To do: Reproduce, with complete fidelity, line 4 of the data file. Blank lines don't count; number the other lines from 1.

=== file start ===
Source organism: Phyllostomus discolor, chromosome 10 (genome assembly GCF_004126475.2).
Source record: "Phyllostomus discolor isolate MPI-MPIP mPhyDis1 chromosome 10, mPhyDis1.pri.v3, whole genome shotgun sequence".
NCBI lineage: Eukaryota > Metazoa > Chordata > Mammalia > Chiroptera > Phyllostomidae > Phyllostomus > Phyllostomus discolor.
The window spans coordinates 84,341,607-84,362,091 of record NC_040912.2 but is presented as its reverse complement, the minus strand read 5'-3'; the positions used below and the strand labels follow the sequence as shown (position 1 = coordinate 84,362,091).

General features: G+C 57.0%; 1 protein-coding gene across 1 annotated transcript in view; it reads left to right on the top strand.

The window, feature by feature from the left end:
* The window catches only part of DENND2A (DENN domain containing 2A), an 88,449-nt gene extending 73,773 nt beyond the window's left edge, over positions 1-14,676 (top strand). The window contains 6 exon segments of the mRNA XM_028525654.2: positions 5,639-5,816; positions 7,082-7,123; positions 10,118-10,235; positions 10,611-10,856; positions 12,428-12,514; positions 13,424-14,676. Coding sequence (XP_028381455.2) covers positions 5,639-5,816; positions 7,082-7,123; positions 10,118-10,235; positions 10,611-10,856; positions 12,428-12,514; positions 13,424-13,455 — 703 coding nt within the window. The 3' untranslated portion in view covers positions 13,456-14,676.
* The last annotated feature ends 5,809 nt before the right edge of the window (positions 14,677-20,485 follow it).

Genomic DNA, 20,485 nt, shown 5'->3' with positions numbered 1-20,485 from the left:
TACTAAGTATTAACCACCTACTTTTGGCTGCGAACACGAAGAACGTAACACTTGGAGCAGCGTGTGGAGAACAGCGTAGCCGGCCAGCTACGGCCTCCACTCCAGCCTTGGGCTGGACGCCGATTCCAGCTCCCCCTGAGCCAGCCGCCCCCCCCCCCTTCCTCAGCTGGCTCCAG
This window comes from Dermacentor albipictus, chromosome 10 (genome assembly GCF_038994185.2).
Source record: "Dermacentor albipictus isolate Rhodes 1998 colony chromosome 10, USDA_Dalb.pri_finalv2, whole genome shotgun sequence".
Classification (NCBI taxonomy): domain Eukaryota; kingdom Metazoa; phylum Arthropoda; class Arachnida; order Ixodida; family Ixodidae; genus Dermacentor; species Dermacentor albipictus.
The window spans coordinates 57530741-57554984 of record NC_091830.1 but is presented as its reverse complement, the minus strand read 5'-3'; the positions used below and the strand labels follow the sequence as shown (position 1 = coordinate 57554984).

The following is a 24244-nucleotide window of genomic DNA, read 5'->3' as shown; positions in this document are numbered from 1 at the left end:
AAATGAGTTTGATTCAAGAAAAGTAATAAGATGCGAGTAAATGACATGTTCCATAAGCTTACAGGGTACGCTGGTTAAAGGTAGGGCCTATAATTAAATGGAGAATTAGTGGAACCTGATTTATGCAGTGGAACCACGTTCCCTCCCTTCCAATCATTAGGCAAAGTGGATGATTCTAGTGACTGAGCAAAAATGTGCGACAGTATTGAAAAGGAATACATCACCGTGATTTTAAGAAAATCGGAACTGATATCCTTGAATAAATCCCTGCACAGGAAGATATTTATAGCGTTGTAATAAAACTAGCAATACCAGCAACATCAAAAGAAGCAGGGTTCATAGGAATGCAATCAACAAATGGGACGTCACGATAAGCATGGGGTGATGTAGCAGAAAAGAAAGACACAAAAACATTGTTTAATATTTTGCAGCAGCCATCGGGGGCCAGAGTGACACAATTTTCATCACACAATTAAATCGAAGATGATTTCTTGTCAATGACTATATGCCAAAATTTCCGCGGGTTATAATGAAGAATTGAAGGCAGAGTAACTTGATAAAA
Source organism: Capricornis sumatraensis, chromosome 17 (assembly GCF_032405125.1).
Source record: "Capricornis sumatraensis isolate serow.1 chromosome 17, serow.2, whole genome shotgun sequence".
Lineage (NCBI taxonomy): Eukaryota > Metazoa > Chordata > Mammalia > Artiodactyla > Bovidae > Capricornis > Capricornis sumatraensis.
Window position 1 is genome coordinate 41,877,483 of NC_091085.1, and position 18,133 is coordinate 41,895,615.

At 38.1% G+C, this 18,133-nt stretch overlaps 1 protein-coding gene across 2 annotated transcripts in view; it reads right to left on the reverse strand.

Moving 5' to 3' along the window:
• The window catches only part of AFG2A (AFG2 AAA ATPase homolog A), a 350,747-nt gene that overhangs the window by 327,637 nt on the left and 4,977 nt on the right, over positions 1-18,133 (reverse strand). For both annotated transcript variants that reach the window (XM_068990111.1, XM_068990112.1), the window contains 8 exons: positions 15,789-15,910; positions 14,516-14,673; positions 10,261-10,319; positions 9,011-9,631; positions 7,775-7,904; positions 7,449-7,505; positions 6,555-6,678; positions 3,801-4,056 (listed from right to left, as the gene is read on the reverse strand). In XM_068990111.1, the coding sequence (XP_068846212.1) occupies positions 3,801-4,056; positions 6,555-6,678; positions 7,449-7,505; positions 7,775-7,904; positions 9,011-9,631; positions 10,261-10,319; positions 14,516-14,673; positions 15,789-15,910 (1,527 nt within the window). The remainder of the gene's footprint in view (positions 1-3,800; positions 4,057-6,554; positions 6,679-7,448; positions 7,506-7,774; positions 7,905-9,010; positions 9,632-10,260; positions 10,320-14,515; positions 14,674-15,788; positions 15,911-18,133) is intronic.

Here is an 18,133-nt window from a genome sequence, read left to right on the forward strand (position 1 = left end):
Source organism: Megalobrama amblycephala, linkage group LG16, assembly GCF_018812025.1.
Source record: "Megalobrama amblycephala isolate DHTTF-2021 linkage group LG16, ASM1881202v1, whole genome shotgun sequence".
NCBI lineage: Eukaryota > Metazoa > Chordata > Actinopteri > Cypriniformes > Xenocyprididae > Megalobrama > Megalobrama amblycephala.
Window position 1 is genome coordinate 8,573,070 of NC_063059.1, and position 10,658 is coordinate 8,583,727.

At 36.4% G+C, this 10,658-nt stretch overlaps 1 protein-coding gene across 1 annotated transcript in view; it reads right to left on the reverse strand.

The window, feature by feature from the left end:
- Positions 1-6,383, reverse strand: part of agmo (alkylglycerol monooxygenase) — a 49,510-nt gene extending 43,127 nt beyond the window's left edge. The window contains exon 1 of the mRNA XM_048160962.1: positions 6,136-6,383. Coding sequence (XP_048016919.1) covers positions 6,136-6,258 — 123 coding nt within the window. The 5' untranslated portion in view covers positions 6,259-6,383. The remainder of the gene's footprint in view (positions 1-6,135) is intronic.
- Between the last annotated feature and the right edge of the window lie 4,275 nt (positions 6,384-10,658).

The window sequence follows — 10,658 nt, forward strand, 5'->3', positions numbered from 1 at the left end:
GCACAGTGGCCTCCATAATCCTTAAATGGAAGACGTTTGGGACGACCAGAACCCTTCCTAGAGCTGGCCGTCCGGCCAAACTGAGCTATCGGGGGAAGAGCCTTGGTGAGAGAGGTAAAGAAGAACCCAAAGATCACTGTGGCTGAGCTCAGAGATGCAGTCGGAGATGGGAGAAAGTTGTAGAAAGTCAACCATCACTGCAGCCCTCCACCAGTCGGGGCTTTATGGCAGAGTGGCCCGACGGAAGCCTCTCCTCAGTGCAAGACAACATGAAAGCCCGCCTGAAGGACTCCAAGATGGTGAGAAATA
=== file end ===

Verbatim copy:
The window spans coordinates 84,341,607-84,362,091 of record NC_040912.2 but is presented as its reverse complement, the minus strand read 5'-3'; the positions used below and the strand labels follow the sequence as shown (position 1 = coordinate 84,362,091).